The Tales of Tono, a book originally made by Daido Moriyama in 1976 and consisting of many photographs and an essay on the notion of place and the role of photography – and translated and published in English for the first time in 2012 (Tate Publishing, Simon Baker), is one of those gems one occasionally finds while travelling – those little findings that seem to have been waiting for you, hidden in the middle of stacks of books at the Tate, since the beginning of time.
Based loosely on Tōno Monogatari (遠野物語), a collection of folk tales located in the Tono Valley during the Meiji era, the set of photographs by Moriyama really seems to be a quest of home town (home place) when the concept of home town has been shattered by the speed of cities, by the dis-location we all willingly submit to in our lives these days. Looking (via the camara’s eye) for a home place is one of the many beginnings of this book.
For people like me, who don’t have a “home town” to return to, who run after their dream of a “home town”, behaving like a spoiled child in spite of being old enough to know better, the idea of a “home town” is a swollen utopia of countless childhood memory fragments. It’s something like the “original landscape”. I have to say that I was helplessly obsessed with Tono being the embodiment of my “home town” dream – a place that existed only in my imagination.
Thus, Moriyama, describing that beginning.
For me, the beginning is necessarily somewhere else. The little volume (only a few centimeters large, hemmed among large and glossy and heavy photography volumes at the Tate Bookstore) immediately appealed to me – because of the overexposed/underexposed nature of many of the photographs, because of the black and white, because of the narrative – intriguing, open-ended, mental, physical – of the book. It was instant love.
Later that day, or the day after going through East Anglia to visit Mirna, I kept thinking of the book and I remembered a possible why for the attraction: the book bears some resemblance with John Berger’s Another Way of Seeing. In the middle of the book, Berger and Jean Mohr include a little photo-narrative made in the French (or Swiss?) Alps – another book that intrigued me some twenty years ago. It consisted of black and white photographs of many things – some of them obviously in the Alps, some of them just objects or “nowhere places” just interspersed in the middle of an odd narrative.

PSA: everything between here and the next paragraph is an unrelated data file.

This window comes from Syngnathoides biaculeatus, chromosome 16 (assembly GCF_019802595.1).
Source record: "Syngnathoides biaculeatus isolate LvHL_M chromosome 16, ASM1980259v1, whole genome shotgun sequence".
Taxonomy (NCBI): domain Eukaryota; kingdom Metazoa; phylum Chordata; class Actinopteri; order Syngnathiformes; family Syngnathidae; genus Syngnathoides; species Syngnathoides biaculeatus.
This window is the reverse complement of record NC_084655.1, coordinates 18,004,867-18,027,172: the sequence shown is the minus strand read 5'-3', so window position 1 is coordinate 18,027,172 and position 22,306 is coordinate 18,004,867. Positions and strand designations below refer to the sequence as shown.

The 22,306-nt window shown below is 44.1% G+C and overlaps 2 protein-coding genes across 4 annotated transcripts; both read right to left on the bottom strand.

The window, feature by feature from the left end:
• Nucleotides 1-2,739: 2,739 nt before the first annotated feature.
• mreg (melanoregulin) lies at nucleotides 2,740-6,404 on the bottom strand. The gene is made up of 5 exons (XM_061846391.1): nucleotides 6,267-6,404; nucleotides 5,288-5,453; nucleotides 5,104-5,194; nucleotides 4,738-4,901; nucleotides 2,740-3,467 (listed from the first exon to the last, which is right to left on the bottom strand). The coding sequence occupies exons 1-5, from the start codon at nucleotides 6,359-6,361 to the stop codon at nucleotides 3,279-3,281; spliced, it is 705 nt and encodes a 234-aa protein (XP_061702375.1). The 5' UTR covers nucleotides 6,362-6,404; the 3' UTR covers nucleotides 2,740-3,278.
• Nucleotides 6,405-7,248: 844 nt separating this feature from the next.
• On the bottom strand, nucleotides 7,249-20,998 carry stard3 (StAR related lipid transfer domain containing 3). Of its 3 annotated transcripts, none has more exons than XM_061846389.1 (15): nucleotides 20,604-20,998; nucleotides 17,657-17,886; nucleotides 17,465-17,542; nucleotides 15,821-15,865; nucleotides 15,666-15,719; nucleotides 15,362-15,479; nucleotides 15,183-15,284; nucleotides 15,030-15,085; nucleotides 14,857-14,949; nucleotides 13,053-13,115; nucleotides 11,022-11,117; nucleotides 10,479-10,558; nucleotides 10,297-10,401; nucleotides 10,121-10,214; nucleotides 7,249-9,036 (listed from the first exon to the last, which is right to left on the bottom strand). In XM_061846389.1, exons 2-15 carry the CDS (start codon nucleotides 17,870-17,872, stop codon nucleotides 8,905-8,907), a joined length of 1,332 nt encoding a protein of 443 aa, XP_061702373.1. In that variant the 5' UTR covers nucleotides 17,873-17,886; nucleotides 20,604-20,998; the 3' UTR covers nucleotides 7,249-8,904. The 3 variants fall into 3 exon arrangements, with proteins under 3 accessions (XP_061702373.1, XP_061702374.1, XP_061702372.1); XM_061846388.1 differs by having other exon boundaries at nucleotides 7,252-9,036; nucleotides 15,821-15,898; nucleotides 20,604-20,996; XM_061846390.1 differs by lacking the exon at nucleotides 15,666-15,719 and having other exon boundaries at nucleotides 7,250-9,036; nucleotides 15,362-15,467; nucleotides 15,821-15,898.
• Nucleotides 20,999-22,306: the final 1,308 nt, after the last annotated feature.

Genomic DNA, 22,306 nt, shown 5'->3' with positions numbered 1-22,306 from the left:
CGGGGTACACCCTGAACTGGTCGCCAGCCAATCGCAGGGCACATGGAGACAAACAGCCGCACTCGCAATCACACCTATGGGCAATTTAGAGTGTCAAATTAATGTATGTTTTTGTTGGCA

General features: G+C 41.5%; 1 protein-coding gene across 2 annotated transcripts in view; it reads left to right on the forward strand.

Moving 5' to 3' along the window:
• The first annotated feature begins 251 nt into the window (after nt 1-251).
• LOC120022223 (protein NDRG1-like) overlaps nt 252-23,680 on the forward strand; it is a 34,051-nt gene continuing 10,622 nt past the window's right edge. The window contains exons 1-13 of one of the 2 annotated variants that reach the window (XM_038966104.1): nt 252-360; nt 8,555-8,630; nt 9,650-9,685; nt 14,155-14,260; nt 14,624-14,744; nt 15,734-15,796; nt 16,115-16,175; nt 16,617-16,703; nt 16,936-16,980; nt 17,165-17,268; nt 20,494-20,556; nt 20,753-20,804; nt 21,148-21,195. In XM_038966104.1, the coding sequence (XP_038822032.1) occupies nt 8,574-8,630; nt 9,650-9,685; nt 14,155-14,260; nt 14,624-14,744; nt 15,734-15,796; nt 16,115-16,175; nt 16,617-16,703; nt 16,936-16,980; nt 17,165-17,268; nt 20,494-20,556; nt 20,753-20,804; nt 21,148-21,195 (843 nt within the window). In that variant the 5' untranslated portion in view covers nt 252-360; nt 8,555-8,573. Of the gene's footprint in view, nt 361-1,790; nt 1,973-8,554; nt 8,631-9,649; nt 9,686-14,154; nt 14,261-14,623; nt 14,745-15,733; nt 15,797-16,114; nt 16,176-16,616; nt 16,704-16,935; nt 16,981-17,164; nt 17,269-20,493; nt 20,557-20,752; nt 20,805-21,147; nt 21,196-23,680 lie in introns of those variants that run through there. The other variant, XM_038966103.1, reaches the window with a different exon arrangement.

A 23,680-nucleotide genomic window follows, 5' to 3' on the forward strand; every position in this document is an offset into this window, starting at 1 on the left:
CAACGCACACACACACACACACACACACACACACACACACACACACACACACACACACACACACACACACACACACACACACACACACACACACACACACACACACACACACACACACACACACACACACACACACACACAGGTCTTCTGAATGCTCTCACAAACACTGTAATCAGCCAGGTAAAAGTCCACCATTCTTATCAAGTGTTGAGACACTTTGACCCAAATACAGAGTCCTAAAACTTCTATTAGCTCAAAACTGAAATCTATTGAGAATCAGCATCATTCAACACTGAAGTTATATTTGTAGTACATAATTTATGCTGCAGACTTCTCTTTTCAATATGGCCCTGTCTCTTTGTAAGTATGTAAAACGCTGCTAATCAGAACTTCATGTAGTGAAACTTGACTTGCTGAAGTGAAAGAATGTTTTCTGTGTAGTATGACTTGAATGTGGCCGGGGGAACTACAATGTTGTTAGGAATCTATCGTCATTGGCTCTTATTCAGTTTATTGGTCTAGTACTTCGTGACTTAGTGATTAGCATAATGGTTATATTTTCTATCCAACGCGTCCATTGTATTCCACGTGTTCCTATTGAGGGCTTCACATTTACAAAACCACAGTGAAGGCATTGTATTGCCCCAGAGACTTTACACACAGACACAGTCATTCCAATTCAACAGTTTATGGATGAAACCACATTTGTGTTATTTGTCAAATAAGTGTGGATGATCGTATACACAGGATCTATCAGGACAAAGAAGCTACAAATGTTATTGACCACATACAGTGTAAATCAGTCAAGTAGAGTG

In many ways, this is similar, but perhaps more intense – Moriyama is one of those photographers who seem to live and see the world through their camera, constantly photographing absolutely anything, without stopping to check the light and perhaps without making a fuss over expensive lenses nor the like: he seems to just be the photographer, walking through life a little like Dylan with his harmonica, making poetry by looking at things. The intensity is like a blazing hot rod, melting iron, shattering glass.
It is pages and pages of these kind of photographs, perhaps not too appealing to many on their own, and oddly fascinating to me in book form. Immersing oneself in a mythical landscape of a valley that was described more than a hundred years ago in Japanese folk tales, looking for it on a train in 1976, finding for sure odd things, and then just seeing the book at the Tate…
Furthermore, when having to reflect on locality and globality (for mathematical, or not, reasons), encountering this instance of strong synchronicity in my own life and my own dis-locations adds yet one more dimension to the Tales of Tono.
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